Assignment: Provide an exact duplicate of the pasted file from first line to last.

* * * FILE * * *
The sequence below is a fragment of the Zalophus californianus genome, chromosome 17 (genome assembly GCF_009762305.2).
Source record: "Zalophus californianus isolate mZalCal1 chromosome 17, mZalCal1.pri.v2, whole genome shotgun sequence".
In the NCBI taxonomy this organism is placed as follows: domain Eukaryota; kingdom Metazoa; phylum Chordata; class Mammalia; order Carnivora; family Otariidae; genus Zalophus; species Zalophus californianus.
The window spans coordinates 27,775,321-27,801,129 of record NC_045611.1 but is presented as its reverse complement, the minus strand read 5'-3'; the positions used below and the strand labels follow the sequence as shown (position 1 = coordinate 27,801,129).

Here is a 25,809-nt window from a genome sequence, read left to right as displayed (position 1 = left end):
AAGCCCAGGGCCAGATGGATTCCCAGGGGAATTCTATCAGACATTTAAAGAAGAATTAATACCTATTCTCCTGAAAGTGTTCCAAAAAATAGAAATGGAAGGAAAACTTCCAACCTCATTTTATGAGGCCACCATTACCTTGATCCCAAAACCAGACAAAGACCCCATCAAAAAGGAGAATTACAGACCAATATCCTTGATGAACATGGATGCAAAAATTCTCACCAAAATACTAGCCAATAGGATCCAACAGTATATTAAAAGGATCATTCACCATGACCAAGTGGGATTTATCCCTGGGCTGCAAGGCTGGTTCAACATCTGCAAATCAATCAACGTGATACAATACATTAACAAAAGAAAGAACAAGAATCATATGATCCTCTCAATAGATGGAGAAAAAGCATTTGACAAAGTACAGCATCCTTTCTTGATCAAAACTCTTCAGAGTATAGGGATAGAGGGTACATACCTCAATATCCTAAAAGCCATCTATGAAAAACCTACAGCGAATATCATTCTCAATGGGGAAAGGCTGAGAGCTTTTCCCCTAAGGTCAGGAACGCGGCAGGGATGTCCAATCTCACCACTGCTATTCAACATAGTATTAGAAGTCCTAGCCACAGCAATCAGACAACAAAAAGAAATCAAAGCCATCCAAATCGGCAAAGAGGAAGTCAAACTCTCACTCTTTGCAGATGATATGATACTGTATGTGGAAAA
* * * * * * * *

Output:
The sequence below is a fragment of the Zalophus californianus genome, chromosome 17 (genome assembly GCF_009762305.2).
Source record: "Zalophus californianus isolate mZalCal1 chromosome 17, mZalCal1.pri.v2, whole genome shotgun sequence".
In the NCBI taxonomy this organism is placed as follows: domain Eukaryota; kingdom Metazoa; phylum Chordata; class Mammalia; order Carnivora; family Otariidae; genus Zalophus; species Zalophus californianus.
The window spans coordinates 27,775,321-27,801,129 of record NC_045611.1 but is presented as its reverse complement, the minus strand read 5'-3'; the positions used below and the strand labels follow the sequence as shown (position 1 = coordinate 27,801,129).

Here is a 25,809-nt window from a genome sequence, read left to right as displayed (position 1 = left end):
AAGCCCAGGGCCAGATGGATTCCCAGGGGAATTCTATCAGACATTTAAAGAAGAATTAATACCTATTCTCCTGAAAGTGTTCCAAAAAATAGAAATGGAAGGAAAACTTCCAACCTCATTTTATGAGGCCACCATTACCTTGATCCCAAAACCAGACAAAGACCCCATCAAAAAGGAGAATTACAGACCAATATCCTTGATGAACATGGATGCAAAAATTCTCACCAAAATACTAGCCAATAGGATCCAACAGTATATTAAAAGGATCATTCACCATGACCAAGTGGGATTTATCCCTGGGCTGCAAGGCTGGTTCAACATCTGCAAATCAATCAACGTGATACAATACATTAACAAAAGAAAGAACAAGAATCATATGATCCTCTCAATAGATGGAGAAAAAGCATTTGACAAAGTACAGCATCCTTTCTTGATCAAAACTCTTCAGAGTATAGGGATAGAGGGTACATACCTCAATATCCTAAAAGCCATCTATGAAAAACCTACAGCGAATATCATTCTCAATGGGGAAAGGCTGAGAGCTTTTCCCCTAAGGTCAGGAACGCGGCAGGGATGTCCAATCTCACCACTGCTATTCAACATAGTATTAGAAGTCCTAGCCACAGCAATCAGACAACAAAAAGAAATCAAAGCCATCCAAATCGGCAAAGAGGAAGTCAAACTCTCACTCTTTGCAGATGATATGATACTGTATGTGGAAAA